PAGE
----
A pinless hinge structure including a pair of longitudinally extending hinge members which are rotatably joined to each other and a longitudinally extending clamp member for maintaining said hinge member in rotatable association relative to each other. A torsion spring engages each hinge member and provides a self-operating feature to the hinge structure.

Description

FIELD OF THE INVENTION

The present invention generally relates to hinge structures and, more particularly, to a pinless hinge structure operable between open and closed positions and including two hinge members which are spring-biased in opposite directions relative to each other.

BACKGROUND OF THE INVENTION

A hinge structure typically includes two hinge members which are rotatably secured together by a pin or the like. Automatically operated doors, such as those commonly used in shopping centers, schools, or the like, are continually operated and are substantially heavier and larger than those used in most homes. As will be understood, continual use of a door submits the hinge structure to extensive wear. Notwithstanding their continual use and the substantial loads placed thereon, a hinge structure is expected to perform error-free and with minimum maintenance.

Increases in height and/or weight of the door, or the like, carried by the hinge member, adds to the frictional sliding contact between the hinge members and thereby increases the wear on the hinge structure. As may be appreciated, and despite the wear on such hinge structures, the hinge members are not normally permitted to longitudinally move relative to each other during their operation.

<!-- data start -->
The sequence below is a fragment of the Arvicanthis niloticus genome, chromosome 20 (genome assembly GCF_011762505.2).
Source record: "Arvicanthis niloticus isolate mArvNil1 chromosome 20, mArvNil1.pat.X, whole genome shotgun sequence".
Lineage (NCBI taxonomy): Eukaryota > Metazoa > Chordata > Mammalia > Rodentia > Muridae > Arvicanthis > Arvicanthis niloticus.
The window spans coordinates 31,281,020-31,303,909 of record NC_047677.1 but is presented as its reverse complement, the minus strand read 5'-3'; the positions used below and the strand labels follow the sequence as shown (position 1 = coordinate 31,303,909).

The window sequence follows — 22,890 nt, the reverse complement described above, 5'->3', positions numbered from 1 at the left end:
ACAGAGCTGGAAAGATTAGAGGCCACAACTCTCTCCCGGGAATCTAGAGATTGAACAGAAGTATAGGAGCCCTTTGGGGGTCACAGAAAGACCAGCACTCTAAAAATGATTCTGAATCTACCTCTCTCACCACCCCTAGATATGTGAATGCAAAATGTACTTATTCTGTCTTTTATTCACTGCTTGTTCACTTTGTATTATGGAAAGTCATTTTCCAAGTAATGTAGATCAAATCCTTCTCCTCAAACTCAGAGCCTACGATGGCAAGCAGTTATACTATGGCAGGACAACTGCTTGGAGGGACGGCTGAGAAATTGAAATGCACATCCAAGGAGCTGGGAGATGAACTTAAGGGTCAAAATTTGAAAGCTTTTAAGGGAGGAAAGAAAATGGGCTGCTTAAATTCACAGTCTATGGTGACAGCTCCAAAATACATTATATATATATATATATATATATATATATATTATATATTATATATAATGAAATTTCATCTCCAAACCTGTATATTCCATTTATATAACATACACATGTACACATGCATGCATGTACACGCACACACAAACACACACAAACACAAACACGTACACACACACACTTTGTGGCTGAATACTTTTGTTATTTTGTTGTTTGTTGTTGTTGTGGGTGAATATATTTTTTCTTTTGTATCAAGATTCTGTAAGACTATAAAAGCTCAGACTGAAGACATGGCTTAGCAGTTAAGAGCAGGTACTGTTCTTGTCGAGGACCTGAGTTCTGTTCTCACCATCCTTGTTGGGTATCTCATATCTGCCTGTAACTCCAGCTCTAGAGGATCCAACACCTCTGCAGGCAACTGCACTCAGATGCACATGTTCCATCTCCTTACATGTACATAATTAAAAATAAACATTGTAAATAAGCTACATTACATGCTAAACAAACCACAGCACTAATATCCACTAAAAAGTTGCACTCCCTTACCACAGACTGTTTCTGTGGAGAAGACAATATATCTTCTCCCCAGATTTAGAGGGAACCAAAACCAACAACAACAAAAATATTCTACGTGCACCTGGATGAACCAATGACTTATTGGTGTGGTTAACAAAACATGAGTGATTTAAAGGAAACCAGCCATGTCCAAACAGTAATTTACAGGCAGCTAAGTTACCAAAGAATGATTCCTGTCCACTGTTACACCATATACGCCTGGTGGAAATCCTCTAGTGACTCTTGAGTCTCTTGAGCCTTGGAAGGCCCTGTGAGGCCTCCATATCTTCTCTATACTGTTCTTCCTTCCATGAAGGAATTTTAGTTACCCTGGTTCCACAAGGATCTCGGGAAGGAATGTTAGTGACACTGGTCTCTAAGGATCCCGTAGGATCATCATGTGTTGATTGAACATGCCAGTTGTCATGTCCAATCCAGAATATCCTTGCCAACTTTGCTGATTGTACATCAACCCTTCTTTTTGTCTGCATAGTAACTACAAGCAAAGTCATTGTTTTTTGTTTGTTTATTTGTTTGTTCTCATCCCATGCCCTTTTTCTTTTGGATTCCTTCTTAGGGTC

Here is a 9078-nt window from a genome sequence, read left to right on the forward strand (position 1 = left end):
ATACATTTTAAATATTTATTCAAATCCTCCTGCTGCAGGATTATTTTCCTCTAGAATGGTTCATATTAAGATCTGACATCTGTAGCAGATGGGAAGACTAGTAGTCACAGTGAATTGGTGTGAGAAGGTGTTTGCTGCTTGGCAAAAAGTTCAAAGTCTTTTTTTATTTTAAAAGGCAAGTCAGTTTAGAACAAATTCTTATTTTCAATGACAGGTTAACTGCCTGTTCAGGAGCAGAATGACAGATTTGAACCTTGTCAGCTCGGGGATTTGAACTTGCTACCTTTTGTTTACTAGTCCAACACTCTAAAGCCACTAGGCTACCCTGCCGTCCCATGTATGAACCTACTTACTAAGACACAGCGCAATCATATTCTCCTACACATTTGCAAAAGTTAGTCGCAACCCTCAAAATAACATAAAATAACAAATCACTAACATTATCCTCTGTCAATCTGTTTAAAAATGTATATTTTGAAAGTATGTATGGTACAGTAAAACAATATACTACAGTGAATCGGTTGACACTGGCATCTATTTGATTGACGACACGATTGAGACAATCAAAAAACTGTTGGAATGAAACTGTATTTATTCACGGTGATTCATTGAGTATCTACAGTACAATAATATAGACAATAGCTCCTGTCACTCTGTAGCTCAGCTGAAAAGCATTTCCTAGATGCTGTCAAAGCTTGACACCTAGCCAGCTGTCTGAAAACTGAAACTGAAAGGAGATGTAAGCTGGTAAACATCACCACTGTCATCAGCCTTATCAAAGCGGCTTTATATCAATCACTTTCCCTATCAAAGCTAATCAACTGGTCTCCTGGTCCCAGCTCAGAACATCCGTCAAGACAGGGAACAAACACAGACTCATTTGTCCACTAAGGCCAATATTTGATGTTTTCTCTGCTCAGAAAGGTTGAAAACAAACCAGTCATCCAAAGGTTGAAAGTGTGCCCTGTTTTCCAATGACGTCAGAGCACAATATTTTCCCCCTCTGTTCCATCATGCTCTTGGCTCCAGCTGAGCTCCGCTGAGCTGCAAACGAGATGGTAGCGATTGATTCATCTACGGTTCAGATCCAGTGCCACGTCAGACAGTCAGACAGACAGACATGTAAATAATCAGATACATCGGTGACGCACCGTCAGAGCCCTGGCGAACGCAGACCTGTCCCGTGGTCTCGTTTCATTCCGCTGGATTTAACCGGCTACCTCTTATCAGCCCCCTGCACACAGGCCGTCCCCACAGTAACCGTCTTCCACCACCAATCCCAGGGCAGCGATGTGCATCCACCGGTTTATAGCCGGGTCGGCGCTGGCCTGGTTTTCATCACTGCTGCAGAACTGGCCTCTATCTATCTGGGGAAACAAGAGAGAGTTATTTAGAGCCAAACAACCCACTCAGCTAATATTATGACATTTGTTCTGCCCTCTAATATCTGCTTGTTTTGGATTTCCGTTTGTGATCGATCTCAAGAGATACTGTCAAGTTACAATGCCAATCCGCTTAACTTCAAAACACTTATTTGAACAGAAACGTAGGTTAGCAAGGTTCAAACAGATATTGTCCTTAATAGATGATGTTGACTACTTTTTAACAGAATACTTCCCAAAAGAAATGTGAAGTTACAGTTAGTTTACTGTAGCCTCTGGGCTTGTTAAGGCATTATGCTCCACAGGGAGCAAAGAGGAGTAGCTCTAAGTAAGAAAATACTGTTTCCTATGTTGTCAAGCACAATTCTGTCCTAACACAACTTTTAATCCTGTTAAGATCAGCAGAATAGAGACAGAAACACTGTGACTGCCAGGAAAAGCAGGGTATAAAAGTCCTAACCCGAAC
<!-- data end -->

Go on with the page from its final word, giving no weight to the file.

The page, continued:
My U.S. Pat. No. 3,092,870 dated June 11, 1963, discloses a pinless hinge structure offering increased performance and durability. Such a hinge structure includes two longitudinally extending hinge members which are rotatably joined along adjacent longitudinal edges by intermeshing gear segments forming part of the hinge members and which define a hinge joint. A clamp member maintains the gear segments in mesh relative to each other while permitting smooth and uniform movement of the hinge members through a full arc of travel of the hinge. The clamp member has a generally C-shaped cross section whose inwardly turned ends are formed with longitudinally extending rod-like portions. Each rod-like portion on the clamp member fits within a longitudinal channel formed in the gear segment and defines a fixed axis of rotation for each hinge member.